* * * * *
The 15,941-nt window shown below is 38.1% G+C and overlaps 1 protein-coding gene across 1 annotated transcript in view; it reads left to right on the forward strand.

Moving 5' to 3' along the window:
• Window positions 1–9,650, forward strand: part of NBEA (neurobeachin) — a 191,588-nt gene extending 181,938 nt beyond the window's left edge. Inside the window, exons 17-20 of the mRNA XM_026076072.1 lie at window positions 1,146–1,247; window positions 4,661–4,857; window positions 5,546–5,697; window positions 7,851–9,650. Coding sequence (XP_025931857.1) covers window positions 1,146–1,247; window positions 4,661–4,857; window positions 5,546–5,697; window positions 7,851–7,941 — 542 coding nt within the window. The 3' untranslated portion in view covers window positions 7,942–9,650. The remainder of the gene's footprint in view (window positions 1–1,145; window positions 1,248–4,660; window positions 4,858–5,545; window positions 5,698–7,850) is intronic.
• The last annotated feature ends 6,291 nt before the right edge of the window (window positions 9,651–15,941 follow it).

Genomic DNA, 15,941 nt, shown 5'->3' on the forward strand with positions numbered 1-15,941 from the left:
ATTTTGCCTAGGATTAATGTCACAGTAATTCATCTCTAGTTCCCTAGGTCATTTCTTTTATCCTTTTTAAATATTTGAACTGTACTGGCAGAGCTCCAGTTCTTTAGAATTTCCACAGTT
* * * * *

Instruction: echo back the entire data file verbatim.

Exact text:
The 15,941-nt window shown below is 38.1% G+C and overlaps 1 protein-coding gene across 1 annotated transcript in view; it reads left to right on the forward strand.

Moving 5' to 3' along the window:
• Window positions 1–9,650, forward strand: part of NBEA (neurobeachin) — a 191,588-nt gene extending 181,938 nt beyond the window's left edge. Inside the window, exons 17-20 of the mRNA XM_026076072.1 lie at window positions 1,146–1,247; window positions 4,661–4,857; window positions 5,546–5,697; window positions 7,851–9,650. Coding sequence (XP_025931857.1) covers window positions 1,146–1,247; window positions 4,661–4,857; window positions 5,546–5,697; window positions 7,851–7,941 — 542 coding nt within the window. The 3' untranslated portion in view covers window positions 7,942–9,650. The remainder of the gene's footprint in view (window positions 1–1,145; window positions 1,248–4,660; window positions 4,858–5,545; window positions 5,698–7,850) is intronic.
• The last annotated feature ends 6,291 nt before the right edge of the window (window positions 9,651–15,941 follow it).

Genomic DNA, 15,941 nt, shown 5'->3' on the forward strand with positions numbered 1-15,941 from the left:
ATTTTGCCTAGGATTAATGTCACAGTAATTCATCTCTAGTTCCCTAGGTCATTTCTTTTATCCTTTTTAAATATTTGAACTGTACTGGCAGAGCTCCAGTTCTTTAGAATTTCCACAGTT